For the third time this season, the Eagles are preparing for a defense designed or heavily influenced by Bill Belichick.
Miami Dolphins coach Brian Flores was a member of the New England Patriots defensive staff for 14 years, before taking the Dolphins job in the offseason.
He’s got some similarities to Detroit Lions coach Matt Patricia, who was the Pats’ defensive coordinator from 2012 to 2017. Neither likes to say a whole lot, but they sure do enjoy doing whatever they can to take away an offense’s best option.
In the Eagles’ Week 3 loss to the Lions and their Week 11 loss to the Patriots, Doug Pederson’s staff acknowledged the common scheme to focus distinct coverages, including double teams, on the Eagles No. 1 offensive threat: Zach Ertz.
Ertz had a quiet day against the Lions, catching four passes for 64 yards. He saw bracketed coverages and was sometimes matched up with a cornerback. The Pro Bowl tight end saw similar looks against the Patriots, but he played well, grabbing nine catches for 94 yards.
Running back Miles Sanders, now the Eagles’ most-reliable deep threat in the passing game, has experienced both sides of the Belichick-derived defenses. The second-round pick out of Penn State had a 40-yard reception against the Lions, but that was before he emerged as a deep threat from the backfield.
By the time the Patriots came to Lincoln Financial Field on Nov. 17, he was a focal point of Belichick’s game plan.
“I’m starting to get double-teamed,” Sanders said. “Defensive ends try to chip me as I’m going out, linebackers try to play over the top to try and shut it down quick. Sometimes when I go out [as a receiver], I’ve got safeties or a DB on me, so it’s a little different, but I’m accepting each challenge. I have to win my one-on-ones.”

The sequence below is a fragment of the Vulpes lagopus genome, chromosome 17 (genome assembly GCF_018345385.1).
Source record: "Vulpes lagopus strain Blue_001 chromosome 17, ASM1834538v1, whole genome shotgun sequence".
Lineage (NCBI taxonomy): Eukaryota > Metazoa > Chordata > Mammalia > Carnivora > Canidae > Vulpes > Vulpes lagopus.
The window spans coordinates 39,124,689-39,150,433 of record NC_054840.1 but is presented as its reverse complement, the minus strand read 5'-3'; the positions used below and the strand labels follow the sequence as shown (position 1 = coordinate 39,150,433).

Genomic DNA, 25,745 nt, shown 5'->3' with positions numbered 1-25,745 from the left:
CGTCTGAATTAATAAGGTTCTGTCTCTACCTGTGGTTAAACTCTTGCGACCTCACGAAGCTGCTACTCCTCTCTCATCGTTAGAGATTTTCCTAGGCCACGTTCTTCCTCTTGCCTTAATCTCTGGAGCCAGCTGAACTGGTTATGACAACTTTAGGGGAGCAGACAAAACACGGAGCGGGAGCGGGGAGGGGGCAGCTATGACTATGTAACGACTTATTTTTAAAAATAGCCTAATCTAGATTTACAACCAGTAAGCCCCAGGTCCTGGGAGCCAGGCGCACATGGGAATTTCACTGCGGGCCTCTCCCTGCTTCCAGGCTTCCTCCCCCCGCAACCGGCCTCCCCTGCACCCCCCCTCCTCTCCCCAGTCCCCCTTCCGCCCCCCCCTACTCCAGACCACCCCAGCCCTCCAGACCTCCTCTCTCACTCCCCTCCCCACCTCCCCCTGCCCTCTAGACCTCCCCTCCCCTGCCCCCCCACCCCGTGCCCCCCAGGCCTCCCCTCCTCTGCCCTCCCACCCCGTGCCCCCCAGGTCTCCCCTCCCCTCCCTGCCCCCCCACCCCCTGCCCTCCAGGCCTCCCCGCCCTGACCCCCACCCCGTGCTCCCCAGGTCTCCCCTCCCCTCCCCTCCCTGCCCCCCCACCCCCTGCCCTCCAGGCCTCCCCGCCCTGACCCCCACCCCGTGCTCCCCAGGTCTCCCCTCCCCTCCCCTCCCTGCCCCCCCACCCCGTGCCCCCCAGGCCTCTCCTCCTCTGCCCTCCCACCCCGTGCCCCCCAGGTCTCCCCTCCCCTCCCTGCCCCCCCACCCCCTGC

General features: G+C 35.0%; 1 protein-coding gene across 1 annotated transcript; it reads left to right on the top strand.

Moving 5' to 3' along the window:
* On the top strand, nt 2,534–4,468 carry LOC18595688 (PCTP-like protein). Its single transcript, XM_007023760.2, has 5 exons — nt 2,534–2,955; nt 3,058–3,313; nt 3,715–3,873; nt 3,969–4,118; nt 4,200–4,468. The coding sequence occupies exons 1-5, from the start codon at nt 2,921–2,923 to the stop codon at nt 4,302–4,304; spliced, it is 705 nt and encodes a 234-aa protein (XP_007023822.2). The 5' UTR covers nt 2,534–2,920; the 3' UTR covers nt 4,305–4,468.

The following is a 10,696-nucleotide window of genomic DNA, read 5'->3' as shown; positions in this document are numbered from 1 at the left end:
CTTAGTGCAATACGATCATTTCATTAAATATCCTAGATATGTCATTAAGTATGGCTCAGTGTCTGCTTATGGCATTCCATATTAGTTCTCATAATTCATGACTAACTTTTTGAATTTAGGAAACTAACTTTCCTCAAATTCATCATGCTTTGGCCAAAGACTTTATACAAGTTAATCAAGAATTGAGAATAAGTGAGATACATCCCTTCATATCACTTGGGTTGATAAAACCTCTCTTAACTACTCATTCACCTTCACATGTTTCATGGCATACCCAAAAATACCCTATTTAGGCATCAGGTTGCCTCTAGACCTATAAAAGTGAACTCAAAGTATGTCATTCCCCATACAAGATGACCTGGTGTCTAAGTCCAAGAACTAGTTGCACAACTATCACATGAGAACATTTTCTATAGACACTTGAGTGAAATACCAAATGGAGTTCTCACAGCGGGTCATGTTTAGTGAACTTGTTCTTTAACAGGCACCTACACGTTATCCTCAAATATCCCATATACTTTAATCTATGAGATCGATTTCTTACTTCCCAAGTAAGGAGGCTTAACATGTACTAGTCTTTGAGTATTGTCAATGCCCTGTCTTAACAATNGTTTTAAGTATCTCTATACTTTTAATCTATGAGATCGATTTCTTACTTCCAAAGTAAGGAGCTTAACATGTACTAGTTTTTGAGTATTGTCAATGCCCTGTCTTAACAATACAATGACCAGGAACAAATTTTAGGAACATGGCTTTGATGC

Sanders had just two catches for 9 yards against New England, and only managed three catches for 23 yards Sunday against the Seattle Seahawks.
Does he expect to see a similar coverage scheme Sunday in Miami?
“Yeah, it’s the same style of defense,” Sanders said. “They run the same defense as the Patriots.”
There is one big difference between the Patriots and the Dolphins: personnel. The Patriots have put together one of the most-talented defensive groups in recent history. They’re No. 1 in defense-adjusted value over average by Football Outsiders. They’re one of the best defenses ever through 11 games, according to the website.
The Dolphins are dead last in the same metric, and by a comfortable margin. They’re 2-9 and traded Minkah Fitzpatrick, their best defensive player, for draft picks earlier this season.
They might run the same plays, but the Jimmys and the Joes aren’t quite the same.
“It’s similar, structure-wise,” Pederson said. “They do a couple things differently on third down, but for the most part it’s a very similar style. ... But personnel’s different, obviously, but you do see some of the same structure.”